A handful of California bills dealing with insurance and provider access passed key legislative committees Thursday.
Health consumer advocates say the bills address concerns about “narrow provider networks” that have received attention under the Affordable Care Act.
One of the measures is called the “Patients’ Bill of Rights” by its backers.
It would protect patients from paying more for out-of-network care if a contracted doctor is not available when treatment is needed.
“[The bill] would require these insurance companies to provide the level of care that is
actually promised that patients expect to be getting," says Don Nielsen is Government Relations Director with the California Nurses Association, which sponsored the bill.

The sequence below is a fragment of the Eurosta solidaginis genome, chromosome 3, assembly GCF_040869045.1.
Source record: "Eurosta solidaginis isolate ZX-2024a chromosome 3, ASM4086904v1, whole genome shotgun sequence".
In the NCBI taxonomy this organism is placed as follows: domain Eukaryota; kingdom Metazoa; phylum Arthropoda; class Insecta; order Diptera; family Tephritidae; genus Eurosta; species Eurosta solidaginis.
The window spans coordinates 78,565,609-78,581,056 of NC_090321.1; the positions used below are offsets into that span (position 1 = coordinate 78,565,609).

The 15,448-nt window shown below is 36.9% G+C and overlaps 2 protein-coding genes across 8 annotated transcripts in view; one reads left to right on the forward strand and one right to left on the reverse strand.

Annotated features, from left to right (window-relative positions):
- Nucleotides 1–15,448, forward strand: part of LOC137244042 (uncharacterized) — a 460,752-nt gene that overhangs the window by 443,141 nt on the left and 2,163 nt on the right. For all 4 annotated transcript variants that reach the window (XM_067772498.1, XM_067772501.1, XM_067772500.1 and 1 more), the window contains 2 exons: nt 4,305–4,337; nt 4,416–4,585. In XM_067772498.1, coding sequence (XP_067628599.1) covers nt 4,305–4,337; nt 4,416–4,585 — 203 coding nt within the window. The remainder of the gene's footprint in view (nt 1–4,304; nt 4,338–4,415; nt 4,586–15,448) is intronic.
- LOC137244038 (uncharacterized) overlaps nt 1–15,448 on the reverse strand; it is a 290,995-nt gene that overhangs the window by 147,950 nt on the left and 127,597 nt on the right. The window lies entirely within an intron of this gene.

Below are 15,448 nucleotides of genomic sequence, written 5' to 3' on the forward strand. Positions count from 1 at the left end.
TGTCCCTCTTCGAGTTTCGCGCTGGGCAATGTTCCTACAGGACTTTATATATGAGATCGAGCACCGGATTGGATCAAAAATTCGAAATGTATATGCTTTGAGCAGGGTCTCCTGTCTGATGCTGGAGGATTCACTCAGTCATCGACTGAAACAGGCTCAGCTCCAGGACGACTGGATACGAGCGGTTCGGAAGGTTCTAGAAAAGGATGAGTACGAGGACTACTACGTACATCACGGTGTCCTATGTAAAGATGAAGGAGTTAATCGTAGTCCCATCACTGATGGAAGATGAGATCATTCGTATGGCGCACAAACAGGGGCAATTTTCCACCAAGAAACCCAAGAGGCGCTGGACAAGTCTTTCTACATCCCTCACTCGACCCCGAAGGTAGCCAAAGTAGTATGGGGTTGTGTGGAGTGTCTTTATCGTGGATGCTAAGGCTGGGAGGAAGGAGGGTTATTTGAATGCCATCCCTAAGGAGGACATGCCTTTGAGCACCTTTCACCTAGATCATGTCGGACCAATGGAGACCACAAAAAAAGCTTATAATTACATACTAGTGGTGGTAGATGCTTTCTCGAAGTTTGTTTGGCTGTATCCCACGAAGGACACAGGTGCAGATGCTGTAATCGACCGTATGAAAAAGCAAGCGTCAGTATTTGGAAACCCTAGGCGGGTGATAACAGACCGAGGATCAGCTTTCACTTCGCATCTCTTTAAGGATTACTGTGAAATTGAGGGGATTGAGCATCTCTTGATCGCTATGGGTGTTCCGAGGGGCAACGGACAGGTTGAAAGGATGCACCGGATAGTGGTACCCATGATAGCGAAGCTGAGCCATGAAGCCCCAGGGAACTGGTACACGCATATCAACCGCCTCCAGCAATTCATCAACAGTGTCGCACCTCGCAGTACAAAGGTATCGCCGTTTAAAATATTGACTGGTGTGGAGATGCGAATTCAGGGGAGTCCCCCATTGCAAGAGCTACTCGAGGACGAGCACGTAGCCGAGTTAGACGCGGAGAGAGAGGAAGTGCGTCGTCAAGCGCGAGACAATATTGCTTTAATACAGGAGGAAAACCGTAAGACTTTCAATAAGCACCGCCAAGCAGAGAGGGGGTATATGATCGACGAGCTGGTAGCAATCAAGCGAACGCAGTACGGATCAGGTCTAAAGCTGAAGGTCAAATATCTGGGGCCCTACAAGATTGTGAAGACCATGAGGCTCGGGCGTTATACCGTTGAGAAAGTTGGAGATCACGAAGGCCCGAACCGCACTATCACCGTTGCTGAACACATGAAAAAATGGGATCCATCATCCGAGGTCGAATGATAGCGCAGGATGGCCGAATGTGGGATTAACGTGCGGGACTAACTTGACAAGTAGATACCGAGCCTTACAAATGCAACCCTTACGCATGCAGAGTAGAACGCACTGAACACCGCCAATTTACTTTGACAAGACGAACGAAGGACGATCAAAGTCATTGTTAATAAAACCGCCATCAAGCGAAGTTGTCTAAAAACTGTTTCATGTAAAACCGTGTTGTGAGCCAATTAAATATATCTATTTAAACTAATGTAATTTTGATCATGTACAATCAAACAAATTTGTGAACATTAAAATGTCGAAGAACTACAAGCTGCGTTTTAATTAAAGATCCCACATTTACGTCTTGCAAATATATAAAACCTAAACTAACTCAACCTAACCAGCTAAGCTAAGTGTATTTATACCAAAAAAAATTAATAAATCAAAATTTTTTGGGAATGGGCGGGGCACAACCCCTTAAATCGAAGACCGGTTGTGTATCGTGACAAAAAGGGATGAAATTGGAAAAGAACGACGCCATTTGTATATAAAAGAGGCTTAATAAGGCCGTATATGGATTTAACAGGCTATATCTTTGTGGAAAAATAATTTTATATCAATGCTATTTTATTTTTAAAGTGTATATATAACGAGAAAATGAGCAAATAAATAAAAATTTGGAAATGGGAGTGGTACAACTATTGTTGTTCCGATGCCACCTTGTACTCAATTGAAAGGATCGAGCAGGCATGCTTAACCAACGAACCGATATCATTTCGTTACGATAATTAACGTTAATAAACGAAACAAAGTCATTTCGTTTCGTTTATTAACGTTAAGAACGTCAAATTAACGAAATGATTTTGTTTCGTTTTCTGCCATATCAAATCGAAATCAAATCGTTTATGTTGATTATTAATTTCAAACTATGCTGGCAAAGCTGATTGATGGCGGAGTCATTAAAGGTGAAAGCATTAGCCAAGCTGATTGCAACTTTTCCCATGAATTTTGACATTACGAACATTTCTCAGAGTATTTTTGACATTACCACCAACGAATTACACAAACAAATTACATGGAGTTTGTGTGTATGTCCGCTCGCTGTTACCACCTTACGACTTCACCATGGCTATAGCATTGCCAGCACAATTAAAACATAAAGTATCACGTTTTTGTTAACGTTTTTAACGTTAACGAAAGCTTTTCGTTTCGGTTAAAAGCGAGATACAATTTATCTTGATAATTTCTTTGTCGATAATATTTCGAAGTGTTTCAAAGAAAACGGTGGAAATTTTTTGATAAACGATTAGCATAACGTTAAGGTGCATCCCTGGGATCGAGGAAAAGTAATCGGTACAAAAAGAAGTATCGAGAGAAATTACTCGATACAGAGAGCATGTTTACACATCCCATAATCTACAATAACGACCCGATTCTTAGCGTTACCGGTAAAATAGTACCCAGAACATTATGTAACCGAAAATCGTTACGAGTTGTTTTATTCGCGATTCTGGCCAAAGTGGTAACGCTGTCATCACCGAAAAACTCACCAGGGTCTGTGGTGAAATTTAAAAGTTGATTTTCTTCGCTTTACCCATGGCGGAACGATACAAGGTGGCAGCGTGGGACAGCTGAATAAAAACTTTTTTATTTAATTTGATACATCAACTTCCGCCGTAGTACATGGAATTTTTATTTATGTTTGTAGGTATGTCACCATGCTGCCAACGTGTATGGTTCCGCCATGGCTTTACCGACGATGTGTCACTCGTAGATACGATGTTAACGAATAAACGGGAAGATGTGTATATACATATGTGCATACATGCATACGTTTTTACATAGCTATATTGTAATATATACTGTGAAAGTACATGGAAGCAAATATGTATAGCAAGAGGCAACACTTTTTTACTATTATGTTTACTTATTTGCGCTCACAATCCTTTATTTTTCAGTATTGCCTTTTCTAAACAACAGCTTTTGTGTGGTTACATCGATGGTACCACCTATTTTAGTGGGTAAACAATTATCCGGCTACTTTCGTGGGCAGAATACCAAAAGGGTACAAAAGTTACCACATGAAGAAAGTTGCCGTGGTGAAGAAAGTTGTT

"If they don’t provide it in a timely manner, then patients can go outside that
network and obtain the medical care they need at no extra costs, ” says Nielsen.
But Nicole Evans of the California Association of Health Plans says there are already laws in place that protect consumers.
“Health plans are required by law to maintain adequate networks and ensure timely access to doctors appointments or else they face regulatory action by the state of California.”
Insurers don’t like other measures that are moving closer to passage. One would tighten government monitoring of patient access to doctors. Another would require health plans to track consumers’ out-of-pocket expenses and reimburse patients who overpay.
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